- Arup SA (0.06 MB)
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“Two key factors for the success of infrastructure projects in Africa is the collaboration between the private and public sector, whilst using a third party for early engagement and de-risk; and integrity in the design process,” said Poya Rasekhi, Chief Executive Officer of Arup SA, at the recent Captains of Construction Exclusive Leadership Forum panel discussion which addressed the topic ‘Industrialisation Policy Goals in Africa: Aligning Private Sector Strategy’.
Rasekhi said, “The private and public sector has to engage in a collaborative approach in order to succeed in reaching project goals. It also makes ‘success-sense’ to identify a third party and engage early on in the developmental stage to minimise risk factors associated with major infrastructural programmes. This will help align objectives and priorities for making the project a success, where both private and public sector can meet their objectives. The Fifa 2010 World Cup project is a perfect example of how partners worked together with Fifa to achieve the great success that the project became.
“Integrity in design cannot be compromised in any way. We see sub-standard designs working their way into developments more regularly due to the pressure of price and lack of upfront planning and design work. In a recent Arup survey on the real cost of poor design, we discovered that in developed countries between 4%-5% is spent on design, whilst in developing countries it is between 2%-3% - often resulting in an over run of 30% to 40% of capital cost. These costs can be easily reduced in Africa through embracing effective planning and good design.”
When commenting on big Africa infrastructure to watch, Rasekhi added, “The Renewable Energy Independent Power Producer Procurement Programme (REIPP) is globally recognised as a success. We now need to focus on how we implement similar initiatives into other sectors of industry as well as exporting the concept to the rest of Africa. In the energy space, the price of grid electricity is increasing while the price of solar energy is decreasing, so the incentive for utilising renewables integrated into buildings is increasing.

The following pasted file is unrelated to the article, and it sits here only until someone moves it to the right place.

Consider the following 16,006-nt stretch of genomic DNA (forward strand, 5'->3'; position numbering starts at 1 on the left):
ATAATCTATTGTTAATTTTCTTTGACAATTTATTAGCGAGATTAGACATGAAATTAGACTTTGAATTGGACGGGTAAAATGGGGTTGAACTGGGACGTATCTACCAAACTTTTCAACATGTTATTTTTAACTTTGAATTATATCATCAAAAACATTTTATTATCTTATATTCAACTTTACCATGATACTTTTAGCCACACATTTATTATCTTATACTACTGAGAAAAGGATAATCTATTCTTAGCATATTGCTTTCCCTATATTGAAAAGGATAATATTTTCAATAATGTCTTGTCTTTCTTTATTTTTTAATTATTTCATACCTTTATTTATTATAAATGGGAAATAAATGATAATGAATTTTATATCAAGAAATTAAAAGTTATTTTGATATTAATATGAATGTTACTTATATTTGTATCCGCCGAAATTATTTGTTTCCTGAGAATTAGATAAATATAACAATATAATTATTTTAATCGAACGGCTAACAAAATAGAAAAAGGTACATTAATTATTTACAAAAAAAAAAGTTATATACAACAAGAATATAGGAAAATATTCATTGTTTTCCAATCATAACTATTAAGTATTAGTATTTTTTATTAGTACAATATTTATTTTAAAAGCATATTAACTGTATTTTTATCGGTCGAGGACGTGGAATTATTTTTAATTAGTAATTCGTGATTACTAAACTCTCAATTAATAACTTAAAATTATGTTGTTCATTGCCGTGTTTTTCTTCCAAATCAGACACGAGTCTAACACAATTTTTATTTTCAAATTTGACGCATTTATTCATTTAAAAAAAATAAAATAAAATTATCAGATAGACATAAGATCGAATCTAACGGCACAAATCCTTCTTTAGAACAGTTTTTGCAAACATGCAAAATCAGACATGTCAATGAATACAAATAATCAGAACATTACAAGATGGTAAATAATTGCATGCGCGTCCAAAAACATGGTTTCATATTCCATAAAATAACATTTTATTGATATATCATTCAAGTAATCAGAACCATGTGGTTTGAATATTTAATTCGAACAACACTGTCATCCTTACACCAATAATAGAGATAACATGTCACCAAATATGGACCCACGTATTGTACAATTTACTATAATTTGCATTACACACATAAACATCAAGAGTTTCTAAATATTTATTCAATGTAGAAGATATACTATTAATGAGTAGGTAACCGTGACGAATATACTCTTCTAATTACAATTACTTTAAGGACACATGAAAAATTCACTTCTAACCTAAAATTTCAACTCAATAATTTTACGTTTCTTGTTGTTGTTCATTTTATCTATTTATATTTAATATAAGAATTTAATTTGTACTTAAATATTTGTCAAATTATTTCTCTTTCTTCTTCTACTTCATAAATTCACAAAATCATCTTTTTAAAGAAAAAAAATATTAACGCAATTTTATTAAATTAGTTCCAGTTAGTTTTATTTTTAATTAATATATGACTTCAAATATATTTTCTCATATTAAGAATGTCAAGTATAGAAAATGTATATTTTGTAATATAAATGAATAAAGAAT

“An indication of the importance that Arup SA places on renewable energy resources is evident by the fact that five years ago Arup South Africa had no renewable energy team to speak of. “Our SA team is now regarded as the global leader of excellence for renewables within Arup,’’ he concluded.
Note to Editors
The above comments are extracts from a panel discussion at the Captains of Construction Forum recently held alongside ConstructionIT and the Totally Concrete Expo, in Johannesburg, May 2016. Arup CEO, Poya Rasekhi, formed part of a high profile panel that included representatives from Power Africa; the Industrial Development Corporation; the Ambassador to South Africa, Democratic Republic of Congo; and the Development Bank of South Africa.
Arup is the creative force at the heart of many of the world’s most prominent projects in the built environment and across industry. From 92 offices in 40 countries our 12,000 planners, designers, engineers and consultants deliver innovative projects across the world with creativity and passion.
We have over 650 staff in Africa, with 400 based in South Africa. Through our unsurpassed technology and connectivity, we can call on the international expertise of our colleagues from across the globe at any time. We have worked on more than 20,000 projects and developments in Africa including commercial buildings, mixed-use developments, airports, sports venues, bridges, highways, railways, industrial development zones, oil, gas and energy projects, hospitals, prisons, arts and cultural venues, science and technology parks, water and waste projects.
On these projects, we have provided or continue to provide multidisciplinary engineering, planning, project management, transaction advice and sustainability consulting services.
For more information, go to www.arup.com